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    Out of Context Quotes

    I think there is a "The Piss that was Promised" thread somewhere in the archives. People have definitely been discussing this. The privy shafts almost certainly connect to a "Chutes and Ladders" metaphor that was discussed in another thread. One of the many games that GRRM incorporated in the symbolism for the Game of Thrones. In some countries, the game is known as "Snakes and Ladders," and he acknowledges that by including the serpentine necks of dragons and serpentine steps in the game. If privy shafts are chutes, I suspect that weirwood trees are ladders - we see Will in the prologue, Bran (via Summer) and Arya and Wex Pyke climbing trees or trying to climb trees at various points. Dany tries to grow trees. Sansa finds no tree at the Eyrie. And it's just a short hop from ladder to bladder . . . There could also be wordplay around step and sept and septic system . . .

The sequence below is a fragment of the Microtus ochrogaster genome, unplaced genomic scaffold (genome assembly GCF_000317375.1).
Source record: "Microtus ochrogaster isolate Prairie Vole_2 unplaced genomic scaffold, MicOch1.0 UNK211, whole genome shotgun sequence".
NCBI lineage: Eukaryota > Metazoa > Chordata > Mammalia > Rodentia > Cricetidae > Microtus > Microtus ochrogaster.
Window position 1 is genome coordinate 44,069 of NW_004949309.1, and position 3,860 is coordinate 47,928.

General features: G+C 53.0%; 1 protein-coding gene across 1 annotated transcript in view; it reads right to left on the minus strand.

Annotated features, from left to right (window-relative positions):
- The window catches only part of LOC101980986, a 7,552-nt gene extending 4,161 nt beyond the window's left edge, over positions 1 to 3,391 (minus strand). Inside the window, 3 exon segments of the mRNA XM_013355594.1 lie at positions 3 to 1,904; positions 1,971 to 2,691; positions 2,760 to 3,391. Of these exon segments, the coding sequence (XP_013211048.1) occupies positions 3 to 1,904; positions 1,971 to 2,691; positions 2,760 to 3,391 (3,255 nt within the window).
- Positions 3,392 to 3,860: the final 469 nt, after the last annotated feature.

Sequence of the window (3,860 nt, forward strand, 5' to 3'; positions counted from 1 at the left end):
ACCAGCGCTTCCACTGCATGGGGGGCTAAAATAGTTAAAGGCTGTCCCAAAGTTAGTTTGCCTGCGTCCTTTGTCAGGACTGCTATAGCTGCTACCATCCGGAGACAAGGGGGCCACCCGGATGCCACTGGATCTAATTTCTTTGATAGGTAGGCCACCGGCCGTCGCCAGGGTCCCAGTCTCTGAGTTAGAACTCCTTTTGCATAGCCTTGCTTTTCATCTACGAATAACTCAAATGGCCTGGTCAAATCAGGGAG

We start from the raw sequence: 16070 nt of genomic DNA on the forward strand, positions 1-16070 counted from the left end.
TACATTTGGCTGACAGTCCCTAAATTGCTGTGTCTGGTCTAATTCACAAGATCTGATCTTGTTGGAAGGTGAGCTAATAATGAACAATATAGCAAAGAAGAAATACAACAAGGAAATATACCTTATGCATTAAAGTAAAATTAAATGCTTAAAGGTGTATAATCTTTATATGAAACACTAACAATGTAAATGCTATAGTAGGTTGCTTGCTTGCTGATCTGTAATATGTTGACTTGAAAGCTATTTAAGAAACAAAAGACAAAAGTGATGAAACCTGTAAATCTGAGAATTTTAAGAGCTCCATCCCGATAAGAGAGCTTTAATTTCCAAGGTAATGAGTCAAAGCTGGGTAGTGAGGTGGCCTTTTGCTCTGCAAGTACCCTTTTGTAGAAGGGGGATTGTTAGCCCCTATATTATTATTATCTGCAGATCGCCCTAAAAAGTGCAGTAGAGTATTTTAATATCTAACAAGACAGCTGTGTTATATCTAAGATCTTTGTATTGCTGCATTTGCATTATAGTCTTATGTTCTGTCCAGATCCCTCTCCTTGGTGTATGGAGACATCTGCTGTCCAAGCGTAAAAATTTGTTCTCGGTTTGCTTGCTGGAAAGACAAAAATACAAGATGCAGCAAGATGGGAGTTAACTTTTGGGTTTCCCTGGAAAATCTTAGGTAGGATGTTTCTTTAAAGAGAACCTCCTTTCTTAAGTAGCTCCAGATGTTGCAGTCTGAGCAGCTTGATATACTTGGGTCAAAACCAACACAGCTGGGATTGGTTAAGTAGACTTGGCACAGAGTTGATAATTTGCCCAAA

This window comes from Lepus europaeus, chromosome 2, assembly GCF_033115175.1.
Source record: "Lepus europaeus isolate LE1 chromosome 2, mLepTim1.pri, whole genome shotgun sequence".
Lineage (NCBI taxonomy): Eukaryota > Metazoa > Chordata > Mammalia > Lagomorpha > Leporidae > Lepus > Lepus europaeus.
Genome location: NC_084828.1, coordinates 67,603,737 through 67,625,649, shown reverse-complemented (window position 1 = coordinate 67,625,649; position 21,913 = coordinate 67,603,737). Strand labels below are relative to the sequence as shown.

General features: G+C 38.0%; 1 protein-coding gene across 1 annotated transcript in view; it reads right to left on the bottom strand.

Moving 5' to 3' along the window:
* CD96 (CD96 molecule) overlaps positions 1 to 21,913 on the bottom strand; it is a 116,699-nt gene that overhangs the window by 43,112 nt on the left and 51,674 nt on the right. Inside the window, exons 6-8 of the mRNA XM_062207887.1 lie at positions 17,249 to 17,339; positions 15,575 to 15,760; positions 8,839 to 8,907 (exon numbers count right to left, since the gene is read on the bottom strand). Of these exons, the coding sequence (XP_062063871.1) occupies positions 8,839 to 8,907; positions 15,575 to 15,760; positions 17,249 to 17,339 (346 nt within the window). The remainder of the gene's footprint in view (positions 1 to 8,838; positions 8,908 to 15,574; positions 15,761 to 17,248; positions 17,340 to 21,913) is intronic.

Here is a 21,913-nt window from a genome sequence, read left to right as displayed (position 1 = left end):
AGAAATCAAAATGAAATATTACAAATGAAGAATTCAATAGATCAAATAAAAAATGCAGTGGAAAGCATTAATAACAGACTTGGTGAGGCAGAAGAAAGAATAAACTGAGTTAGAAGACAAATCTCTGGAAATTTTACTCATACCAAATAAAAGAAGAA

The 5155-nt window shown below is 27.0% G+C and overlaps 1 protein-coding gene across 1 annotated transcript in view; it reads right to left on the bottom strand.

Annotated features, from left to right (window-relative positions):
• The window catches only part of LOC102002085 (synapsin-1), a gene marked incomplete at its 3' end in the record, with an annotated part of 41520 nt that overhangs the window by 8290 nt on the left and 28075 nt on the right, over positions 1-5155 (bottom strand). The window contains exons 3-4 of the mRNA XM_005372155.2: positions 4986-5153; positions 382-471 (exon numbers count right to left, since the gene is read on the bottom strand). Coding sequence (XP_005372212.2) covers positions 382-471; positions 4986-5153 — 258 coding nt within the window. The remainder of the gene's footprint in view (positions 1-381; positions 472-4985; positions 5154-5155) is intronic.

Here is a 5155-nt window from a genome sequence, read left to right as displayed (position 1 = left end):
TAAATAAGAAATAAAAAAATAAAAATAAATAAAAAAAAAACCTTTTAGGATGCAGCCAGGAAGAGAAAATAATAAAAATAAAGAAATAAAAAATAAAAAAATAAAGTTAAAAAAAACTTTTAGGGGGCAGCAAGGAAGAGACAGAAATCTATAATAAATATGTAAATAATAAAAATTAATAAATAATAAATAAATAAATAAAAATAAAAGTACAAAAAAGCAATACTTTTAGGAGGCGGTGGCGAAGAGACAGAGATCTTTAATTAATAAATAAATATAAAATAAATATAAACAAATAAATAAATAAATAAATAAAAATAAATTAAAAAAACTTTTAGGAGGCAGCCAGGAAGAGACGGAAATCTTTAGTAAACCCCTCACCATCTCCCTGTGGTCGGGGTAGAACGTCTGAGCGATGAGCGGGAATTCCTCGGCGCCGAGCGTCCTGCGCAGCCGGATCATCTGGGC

8. I'm lovin' this. I like the "impulse to kill" explanation, but I think your next insights might be even more to the point: these sourleaf characters seem to be "evil twins" or remote agents or -- dare I say it? -- daemons of characters we have seen elsewhere. Bran and Arya both taste blood in their mouths when their wolves make a kill. Maybe the chewers of sourleaf are like those direwolves, out ranging and making kills that provide a (false) sense of "nourishment" for a major character. You mention the pious dwarf as a symbolic Tyrion, and I think that is correct. He is also a guide for Brienne, telling her about Nimble Dick Crabb's boasting about fooling a fool and (iirc) the Stinking Goose. There's something symbolic about Brienne taking his seat and the dwarf eats her food, as I recall. There could also be a clue in the rhyming "sparrow" and "arrow," as Tyrion later seems to have some crossbow discussion with Snatch. Is this sour leaf / red mouth group a closed loop? Interlocking loops? Tyrion kills Tywin with a crossbow. The pious dwarf (sparrow / arrow) launches Brienne on her quest. (Tyrion begins his quest after killing Tywin.) The pious dwarf is beheaded as bounty hunters search for dwarf heads to present to Cersei, hoping to cash in on the reward she offers for Tyrion's death. Tyrion meets up with Snatch, who is the new embodiment of Tyrion's loyal champion, Bronn. Snatch may be a player in the upcoming invasion of Westeros, which Tyrion intends as the means to topple Cersei from power. Recall, also, that Tyrion and Bronn first encounter each other at the inn at the crossroads, where Masha Heddle was the proprietor. But here's a different, related loop, if you think sour leaf and lemons might be linked: Cersei does not like washing her mouth with lemons, even though it's supposedly good for her teeth. Emmon Frey (one of the three Emmon lemons in the books) is the Frey most closely linked to the Lannister family and he is a red-mouthed chewer of sour leaf. The Freys were the blood thirsty implementers of the Red Wedding. Therefore, Emmon Frey is a symbolic direwolf for Cersei. Emmon wants Edmure Tully to die so his claim to Riverrun will be free of challengers. Brynden "Blackfish" Tully escapes Riverrun, apparently living up to his trout sigil by swimming out into the Trident under a gate. (There has to be deliberate symbolism around the "Trident," meaning "three teeth" and the dental hygiene associated with lemons.) Lem Lemoncloak wades into the Trident to retrieve a duck shot with an arrow (ASoS, Chap. 13, Arya II). He hopes it will be cooked with lemon, but there are no lemons. Later on the same journey, Arya obtains clean drinking water from a trout-shaped fountain to ease the suffering of caged northmen, sentenced to death for rape. She pours the water into their cracked and bleeding mouths. Anguy then kills the men with arrows to put them out of their misery (ASoS, Chap. 29, Arya V). This is fun. Here's another loop: Sour leaf chewer Ser Bennis of the Brown Shield wounds one of the servants of the Red Widow, cutting his cheek with the tip of his sword. He later downplays the wound, saying that it's just a little claret -- a type of wine -- on the man's cheek. Brynden Blackwood has a wine stain birthmark on his cheek. Biter (whose name may be wordplay on "bitter") bites Brienne's cheek at the inn at the crossroads. where we earlier saw sour leaf chewer Masha Heddle. Brienne is a descendant of Ser Duncan the Tall, who voluntarily sustains a cheek injury in an attempt to avoid worse bloodshed with the Red Widow. Masha might be part of the Asha and Osha group of rhyming characters. Masha's nieces, Willow and Jeyne, take over the inn after Masha dies, and they are almost certainly intended as parallels of Arya and Sansa. So it would make sense that Masha is a parallel, too. Maybe she is a symbolic Catelyn? I just looked at the character profile for Snatch on the wiki, and the parallel to Bronn is fascinating. Tyrion says, "Bronn's meaner bastard shadow, or I'm Baelor the Beloved." I'm starting to suspect that shadows are the big dark magic weapon of mass destruction in ASOIAF. Melisandre knows how to conjure them in strategic ways, but there are a lot of other shadows we should probably be watching. Tyrion wears a shadow cloak when he descends to the dank cellar of the alchemists to see the stockpile of wildfire grenades. So this Snatch could be a very interesting companion as Tyrion's arc moves to its next stage. This is a long shot, but I also wonder about a parallel between Snatch and the fool Patchface, with the vaguely rhyming name. Patchface talks about "silver seaweed" in one of his cryptic speeches. In an early attempt at anagramming for clues, I wondered whether silver seaweed might represent "wise red leaves." If Patchface himself is not a parallel for Snatch, he might at least be telling us what we can learn from characters who chew sourleaf. You've been looking at the red mouths more closely than I have, so I suspect you have many more insights. I look forward to learning more.